September 25, 2014

Reimagining Adolescent Health — Educate, Engage, Empower Youth

Written by Ann LoLordo, Jhpiego

Ask a room full of global health experts, women’s advocates, NGO professionals, youth activists and corporate leaders what success would look like in a world where the health and social challenges facing adolescents of the developing world were properly addressed, and here’s what they say:

Child marriage is done — not one single girl is married until she is 18.

Adolescents engaging quality health services without stigma.

Girls more involved in politics at all levels.

Seeing adolescents as having agency, as owning themselves.

A new gender paradigm in which young women and men are involved in their own reproductive health and treat each other with the dignity and respect that they both deserve.

Youth friendly services work.

Adolescent services are on par . . . with the Netherlands.

The conversation today was that wide-ranging at the “Reimagining Adolescent Health in the Developing World” event hosted by Jhpiego, an international health non-profit, during UNGA week.

Catherine M. Russell, U.S. Ambassador-at-large for Women’s Issues, opened the event. A panel of global health experts, including Dr. Jennifer Adams, U.S. Agency for International Development, Bruce Campbell, UNFPA, Dr. David Barash, GE Foundation, Dr. John Santelli, Columbia University, and Dr. Ricky Lu, of Jhpiego, explored a range of issues facing the tens of millions of adolescents in the developing world, topics such as girls’ education, child marriage, access to health care, economic empowerment and the partnerships needed to address these issues.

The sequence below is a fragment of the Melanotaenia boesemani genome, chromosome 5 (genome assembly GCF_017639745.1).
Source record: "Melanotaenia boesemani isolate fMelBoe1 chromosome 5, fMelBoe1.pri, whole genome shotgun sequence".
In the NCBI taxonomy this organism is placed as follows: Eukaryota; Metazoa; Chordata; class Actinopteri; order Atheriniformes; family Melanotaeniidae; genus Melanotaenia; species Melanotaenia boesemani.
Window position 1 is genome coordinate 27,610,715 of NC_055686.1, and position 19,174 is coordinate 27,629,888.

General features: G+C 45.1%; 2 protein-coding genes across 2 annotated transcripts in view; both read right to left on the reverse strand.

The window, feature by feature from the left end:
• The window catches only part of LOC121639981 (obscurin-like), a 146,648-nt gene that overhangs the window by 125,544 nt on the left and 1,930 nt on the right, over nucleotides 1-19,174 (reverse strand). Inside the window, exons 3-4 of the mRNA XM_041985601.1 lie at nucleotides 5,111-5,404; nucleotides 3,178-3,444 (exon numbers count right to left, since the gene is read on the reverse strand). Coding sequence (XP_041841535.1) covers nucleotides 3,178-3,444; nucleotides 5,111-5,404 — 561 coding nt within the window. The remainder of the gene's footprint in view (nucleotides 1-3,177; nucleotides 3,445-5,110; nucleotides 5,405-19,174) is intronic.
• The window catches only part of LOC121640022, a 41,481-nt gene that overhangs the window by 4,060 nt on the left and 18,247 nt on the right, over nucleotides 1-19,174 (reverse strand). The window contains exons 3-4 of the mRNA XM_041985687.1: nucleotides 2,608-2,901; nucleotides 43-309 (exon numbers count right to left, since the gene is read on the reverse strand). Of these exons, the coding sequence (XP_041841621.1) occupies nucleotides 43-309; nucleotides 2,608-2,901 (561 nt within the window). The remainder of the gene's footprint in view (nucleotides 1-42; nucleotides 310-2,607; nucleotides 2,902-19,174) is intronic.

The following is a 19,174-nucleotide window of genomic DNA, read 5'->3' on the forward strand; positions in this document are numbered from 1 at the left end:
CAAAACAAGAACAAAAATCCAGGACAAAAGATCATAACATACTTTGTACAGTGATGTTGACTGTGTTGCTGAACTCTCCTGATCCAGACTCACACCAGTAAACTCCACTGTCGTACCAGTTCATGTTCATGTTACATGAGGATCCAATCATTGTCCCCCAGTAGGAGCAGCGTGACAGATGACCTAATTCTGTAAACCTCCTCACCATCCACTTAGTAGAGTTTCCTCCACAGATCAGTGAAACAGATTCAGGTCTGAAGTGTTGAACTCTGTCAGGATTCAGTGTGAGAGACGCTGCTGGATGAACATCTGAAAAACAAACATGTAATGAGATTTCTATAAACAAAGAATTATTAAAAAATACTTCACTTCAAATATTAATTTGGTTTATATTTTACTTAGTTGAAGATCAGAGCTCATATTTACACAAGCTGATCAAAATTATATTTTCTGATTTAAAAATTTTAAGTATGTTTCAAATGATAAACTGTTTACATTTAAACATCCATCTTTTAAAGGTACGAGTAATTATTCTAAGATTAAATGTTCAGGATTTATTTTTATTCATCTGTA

In a phrase, panel member and youth leader Wangari Wanjiku, of the Brighter Future program in Kenya, explained how best to empower youth: access to accurate information.

“Matters of sexuality are never talked about,” she says. But, with the right information, adolescents can make informed decisions about their life, about their futures.

Other take aways from this morning’s event:

Health systems register a child at birth. Ironically, the young girl falls off of at 5 years and doesn’t appear in the health system until her first pregnancy. We lose that girl during her greatest vulnerability. We have to get that girl back onto the charts.

Keeping girls in school has health impacts that are immeasurable.

Conditional cash transfers to have girls stay in school.

Ninety percent of pregnancy in adolescents take place within marriage. That is a space that offers possibilities for programming … to establish health care norms.

Adolescents are people, not subjects of our interventions. We need to empower them.

Civil society has to hold governments accountable to make successful programs sustainable.

We have to do a better job of building political will.

Encourage or support youth entrepreneurs to run youth services.

Take what we learn from measurements and do something about it. Pick the things that are a success and run with them. Measure, amplify the results, tell the story and scale it.

Civil society has to hold governments accountable to make successful programs sustainable.

Leslie Mancuso, President and CEO of Jhpiego, urged event participants to join together and, in partnership, respond to the needs of the world’s youth: “This is our time to act. This is our time to make the future of adolescents a priority. Jhpiego is deeply committed to ensuring adolescents have access to quality (health) services when they want them where they want them. We look forward to moving this agenda forward with our colleagues and partners.”